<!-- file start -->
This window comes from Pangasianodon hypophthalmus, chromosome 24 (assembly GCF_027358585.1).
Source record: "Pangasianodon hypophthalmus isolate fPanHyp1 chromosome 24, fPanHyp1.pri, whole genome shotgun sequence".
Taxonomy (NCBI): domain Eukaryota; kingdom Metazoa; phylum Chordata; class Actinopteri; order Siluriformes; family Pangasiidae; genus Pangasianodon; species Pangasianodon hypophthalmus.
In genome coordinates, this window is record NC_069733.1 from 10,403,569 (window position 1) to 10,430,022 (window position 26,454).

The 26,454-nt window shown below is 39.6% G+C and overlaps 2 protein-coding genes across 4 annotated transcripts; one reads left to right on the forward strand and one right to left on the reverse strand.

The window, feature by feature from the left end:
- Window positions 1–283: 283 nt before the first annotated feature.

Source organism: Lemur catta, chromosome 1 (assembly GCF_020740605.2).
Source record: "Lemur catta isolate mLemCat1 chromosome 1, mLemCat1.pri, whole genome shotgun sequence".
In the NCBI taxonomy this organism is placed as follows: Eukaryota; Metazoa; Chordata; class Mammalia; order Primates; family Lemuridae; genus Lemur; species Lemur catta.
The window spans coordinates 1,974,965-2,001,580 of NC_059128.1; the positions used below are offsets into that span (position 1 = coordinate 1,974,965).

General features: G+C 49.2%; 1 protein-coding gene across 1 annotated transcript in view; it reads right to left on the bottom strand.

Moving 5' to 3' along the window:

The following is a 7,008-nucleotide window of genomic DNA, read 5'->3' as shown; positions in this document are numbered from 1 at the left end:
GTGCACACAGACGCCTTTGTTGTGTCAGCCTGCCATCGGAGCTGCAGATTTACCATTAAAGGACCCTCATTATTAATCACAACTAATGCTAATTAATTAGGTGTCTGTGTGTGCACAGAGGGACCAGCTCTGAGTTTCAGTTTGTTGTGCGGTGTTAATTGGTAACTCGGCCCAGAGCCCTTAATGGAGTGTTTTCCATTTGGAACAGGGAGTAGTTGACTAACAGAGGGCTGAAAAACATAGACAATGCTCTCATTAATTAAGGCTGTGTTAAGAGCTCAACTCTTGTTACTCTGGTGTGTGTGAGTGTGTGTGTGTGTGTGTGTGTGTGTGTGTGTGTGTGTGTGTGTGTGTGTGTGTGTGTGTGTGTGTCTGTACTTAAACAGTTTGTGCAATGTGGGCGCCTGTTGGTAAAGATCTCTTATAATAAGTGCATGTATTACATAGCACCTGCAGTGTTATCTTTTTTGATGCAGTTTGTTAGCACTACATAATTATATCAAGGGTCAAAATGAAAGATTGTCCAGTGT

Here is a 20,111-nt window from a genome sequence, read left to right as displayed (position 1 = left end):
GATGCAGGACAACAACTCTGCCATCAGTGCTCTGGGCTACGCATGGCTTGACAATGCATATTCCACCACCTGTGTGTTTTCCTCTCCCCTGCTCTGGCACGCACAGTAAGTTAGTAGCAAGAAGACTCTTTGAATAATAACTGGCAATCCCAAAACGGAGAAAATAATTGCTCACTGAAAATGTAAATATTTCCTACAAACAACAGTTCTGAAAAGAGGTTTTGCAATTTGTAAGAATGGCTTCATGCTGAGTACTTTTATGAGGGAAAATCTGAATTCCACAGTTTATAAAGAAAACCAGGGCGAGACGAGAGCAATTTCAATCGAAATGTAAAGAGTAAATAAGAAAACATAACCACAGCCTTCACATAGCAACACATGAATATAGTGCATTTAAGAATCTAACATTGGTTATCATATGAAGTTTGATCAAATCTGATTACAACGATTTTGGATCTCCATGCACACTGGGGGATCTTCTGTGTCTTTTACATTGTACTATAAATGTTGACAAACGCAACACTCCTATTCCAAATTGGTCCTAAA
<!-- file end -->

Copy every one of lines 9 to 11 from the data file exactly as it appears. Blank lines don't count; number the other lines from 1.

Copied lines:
Source record: "Lemur catta isolate mLemCat1 chromosome 1, mLemCat1.pri, whole genome shotgun sequence".
In the NCBI taxonomy this organism is placed as follows: Eukaryota; Metazoa; Chordata; class Mammalia; order Primates; family Lemuridae; genus Lemur; species Lemur catta.
The window spans coordinates 1,974,965-2,001,580 of NC_059128.1; the positions used below are offsets into that span (position 1 = coordinate 1,974,965).